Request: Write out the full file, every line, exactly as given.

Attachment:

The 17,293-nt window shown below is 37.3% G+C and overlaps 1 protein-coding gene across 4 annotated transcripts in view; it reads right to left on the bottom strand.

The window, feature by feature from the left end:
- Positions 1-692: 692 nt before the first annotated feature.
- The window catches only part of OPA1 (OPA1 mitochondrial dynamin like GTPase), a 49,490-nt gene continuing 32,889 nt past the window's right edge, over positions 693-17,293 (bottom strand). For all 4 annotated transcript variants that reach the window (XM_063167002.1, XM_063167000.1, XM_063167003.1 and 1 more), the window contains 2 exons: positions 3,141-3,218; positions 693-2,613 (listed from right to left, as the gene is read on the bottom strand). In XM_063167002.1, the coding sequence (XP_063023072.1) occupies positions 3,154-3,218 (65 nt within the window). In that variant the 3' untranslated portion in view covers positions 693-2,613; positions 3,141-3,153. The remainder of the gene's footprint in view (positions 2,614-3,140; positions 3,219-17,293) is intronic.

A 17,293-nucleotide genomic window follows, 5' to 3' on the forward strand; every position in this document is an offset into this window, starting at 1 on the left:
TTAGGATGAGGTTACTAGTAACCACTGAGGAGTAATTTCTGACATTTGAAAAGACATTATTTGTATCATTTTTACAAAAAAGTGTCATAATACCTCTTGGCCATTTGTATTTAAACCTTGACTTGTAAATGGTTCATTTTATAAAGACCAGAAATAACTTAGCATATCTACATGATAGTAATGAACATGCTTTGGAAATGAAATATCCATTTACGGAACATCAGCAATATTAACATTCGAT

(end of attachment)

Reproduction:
The 17,293-nt window shown below is 37.3% G+C and overlaps 1 protein-coding gene across 4 annotated transcripts in view; it reads right to left on the bottom strand.

The window, feature by feature from the left end:
- Positions 1-692: 692 nt before the first annotated feature.
- The window catches only part of OPA1 (OPA1 mitochondrial dynamin like GTPase), a 49,490-nt gene continuing 32,889 nt past the window's right edge, over positions 693-17,293 (bottom strand). For all 4 annotated transcript variants that reach the window (XM_063167002.1, XM_063167000.1, XM_063167003.1 and 1 more), the window contains 2 exons: positions 3,141-3,218; positions 693-2,613 (listed from right to left, as the gene is read on the bottom strand). In XM_063167002.1, the coding sequence (XP_063023072.1) occupies positions 3,154-3,218 (65 nt within the window). In that variant the 3' untranslated portion in view covers positions 693-2,613; positions 3,141-3,153. The remainder of the gene's footprint in view (positions 2,614-3,140; positions 3,219-17,293) is intronic.

A 17,293-nucleotide genomic window follows, 5' to 3' on the forward strand; every position in this document is an offset into this window, starting at 1 on the left:
TTAGGATGAGGTTACTAGTAACCACTGAGGAGTAATTTCTGACATTTGAAAAGACATTATTTGTATCATTTTTACAAAAAAGTGTCATAATACCTCTTGGCCATTTGTATTTAAACCTTGACTTGTAAATGGTTCATTTTATAAAGACCAGAAATAACTTAGCATATCTACATGATAGTAATGAACATGCTTTGGAAATGAAATATCCATTTACGGAACATCAGCAATATTAACATTCGAT